The Air Force’s F-15E fighter is still a formidable weapon system and will remain so for decades, says Gen. Norton Schwartz, Chief of Staff. “I have an appreciation for what happens in that airplane and admiration as well,” Schwartz the Goldsboro News Argus, in a Nov. 23 report. The North Carolina newspaper covers the F-15E Strike Eagles of the 4th Fighter Wing at nearby Seymour Johnson Air Force Base. Schwartz told the News Argus that the versatile F-15E is being used “to great effect” in Southwest Asia today. “It has all the qualities you would want in an advanced platform,” with its ability to strike ground targets precisely, collect intelligence-surveillance-reconnaissance information, or even scare away the enemy via its sheer presence, he said. According to Air Force data provided to the Daily Report, there are 223 F-15Es in the fleet. As of Aug. 31, they had an average age of 16.4 years and an average of 4,775 average flying hours on them. The oldest Strike Eagle entered the fleet in August 1987, while the newest joined the inventory in September 2004. Air Force officials have said they envision operating F-15Es out to about 2035. Major upgrades are underway to keep the aircraft viable. For example, the Air Force last month awarded Boeing a major contract for the development and integration phase of the new advanced electronically steered array radar for the F-15E. Raytheon builds this sophisticated radar, which is expected to be operational on the first F-15E unit before the middle of next decade.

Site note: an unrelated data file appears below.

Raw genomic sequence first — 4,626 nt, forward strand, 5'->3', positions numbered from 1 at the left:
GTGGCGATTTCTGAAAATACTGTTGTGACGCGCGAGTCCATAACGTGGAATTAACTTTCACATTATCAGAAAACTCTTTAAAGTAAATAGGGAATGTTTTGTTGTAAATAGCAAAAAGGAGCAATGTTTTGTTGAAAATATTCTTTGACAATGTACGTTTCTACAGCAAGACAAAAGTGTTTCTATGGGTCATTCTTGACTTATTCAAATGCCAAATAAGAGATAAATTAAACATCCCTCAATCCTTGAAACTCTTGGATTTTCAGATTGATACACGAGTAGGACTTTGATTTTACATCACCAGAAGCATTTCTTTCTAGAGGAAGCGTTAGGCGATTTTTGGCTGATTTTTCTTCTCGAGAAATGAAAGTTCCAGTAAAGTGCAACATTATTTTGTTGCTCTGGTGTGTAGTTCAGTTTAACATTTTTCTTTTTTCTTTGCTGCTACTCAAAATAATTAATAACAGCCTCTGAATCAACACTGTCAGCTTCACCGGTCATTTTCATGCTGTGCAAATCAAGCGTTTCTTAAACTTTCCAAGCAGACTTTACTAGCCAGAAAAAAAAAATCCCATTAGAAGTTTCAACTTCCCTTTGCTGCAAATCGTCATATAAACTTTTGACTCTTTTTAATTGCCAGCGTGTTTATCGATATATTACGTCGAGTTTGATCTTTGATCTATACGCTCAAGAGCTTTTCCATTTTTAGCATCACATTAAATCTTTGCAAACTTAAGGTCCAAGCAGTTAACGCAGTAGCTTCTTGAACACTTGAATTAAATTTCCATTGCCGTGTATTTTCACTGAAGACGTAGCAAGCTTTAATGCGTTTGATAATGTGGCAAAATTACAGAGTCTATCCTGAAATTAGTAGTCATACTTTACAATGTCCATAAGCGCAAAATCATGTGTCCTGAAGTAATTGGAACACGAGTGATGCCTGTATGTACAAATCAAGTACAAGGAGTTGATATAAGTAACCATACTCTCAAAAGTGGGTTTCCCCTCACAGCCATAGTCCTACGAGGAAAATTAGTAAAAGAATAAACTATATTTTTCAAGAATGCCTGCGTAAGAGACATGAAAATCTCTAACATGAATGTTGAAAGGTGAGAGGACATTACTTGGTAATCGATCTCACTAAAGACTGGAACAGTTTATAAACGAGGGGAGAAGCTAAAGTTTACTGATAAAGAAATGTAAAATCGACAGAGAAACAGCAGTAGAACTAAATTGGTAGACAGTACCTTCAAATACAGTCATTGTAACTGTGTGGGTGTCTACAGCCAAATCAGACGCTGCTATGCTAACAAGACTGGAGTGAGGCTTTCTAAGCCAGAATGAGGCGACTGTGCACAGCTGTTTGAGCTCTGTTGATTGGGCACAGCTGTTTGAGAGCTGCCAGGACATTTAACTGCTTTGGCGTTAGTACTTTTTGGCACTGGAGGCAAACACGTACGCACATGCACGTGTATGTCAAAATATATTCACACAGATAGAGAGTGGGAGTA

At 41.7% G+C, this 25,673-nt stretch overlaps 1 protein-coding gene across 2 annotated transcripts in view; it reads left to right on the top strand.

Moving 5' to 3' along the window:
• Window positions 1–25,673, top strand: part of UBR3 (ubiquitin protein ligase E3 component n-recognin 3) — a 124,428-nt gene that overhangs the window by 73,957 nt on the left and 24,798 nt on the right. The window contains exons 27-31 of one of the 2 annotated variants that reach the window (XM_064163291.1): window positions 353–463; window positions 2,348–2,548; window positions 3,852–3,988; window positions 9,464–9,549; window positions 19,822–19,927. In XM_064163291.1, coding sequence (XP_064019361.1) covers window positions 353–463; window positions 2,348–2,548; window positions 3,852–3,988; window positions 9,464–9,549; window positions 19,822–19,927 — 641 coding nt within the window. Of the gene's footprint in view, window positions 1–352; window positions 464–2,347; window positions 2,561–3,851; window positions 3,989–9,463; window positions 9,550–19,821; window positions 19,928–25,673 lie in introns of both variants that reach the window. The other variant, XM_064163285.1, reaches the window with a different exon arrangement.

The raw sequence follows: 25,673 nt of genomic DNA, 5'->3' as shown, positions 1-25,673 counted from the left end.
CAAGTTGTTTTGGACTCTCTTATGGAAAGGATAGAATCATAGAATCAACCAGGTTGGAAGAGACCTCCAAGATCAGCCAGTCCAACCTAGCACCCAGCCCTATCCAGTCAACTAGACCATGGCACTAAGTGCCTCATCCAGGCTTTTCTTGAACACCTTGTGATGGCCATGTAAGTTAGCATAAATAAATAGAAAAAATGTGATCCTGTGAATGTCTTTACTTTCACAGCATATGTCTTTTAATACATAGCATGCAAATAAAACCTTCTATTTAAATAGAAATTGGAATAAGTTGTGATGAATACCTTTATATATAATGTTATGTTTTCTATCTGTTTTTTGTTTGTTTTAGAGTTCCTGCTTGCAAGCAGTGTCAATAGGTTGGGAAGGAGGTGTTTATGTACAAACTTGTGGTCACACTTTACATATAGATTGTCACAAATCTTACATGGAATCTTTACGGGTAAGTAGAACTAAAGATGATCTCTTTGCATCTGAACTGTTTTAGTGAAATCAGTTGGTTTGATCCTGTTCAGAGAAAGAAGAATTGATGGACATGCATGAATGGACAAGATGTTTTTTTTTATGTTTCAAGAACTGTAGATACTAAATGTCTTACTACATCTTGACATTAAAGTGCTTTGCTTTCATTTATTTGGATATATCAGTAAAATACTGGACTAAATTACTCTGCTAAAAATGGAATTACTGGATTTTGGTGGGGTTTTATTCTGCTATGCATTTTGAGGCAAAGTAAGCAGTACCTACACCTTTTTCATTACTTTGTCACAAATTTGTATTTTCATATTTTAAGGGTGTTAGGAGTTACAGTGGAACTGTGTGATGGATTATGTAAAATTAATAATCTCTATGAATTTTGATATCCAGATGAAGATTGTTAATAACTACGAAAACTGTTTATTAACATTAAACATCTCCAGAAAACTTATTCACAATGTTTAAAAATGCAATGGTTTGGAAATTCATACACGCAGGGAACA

The Air Force overall reduced its size by 120 aircraft in fiscal year 2021, but kept about the same number of fighter, bomber and attack aircraft, according to data supplied by the service. The F-35 fleet saw the biggest increase while the B-1B bomber fleet saw the largest decline.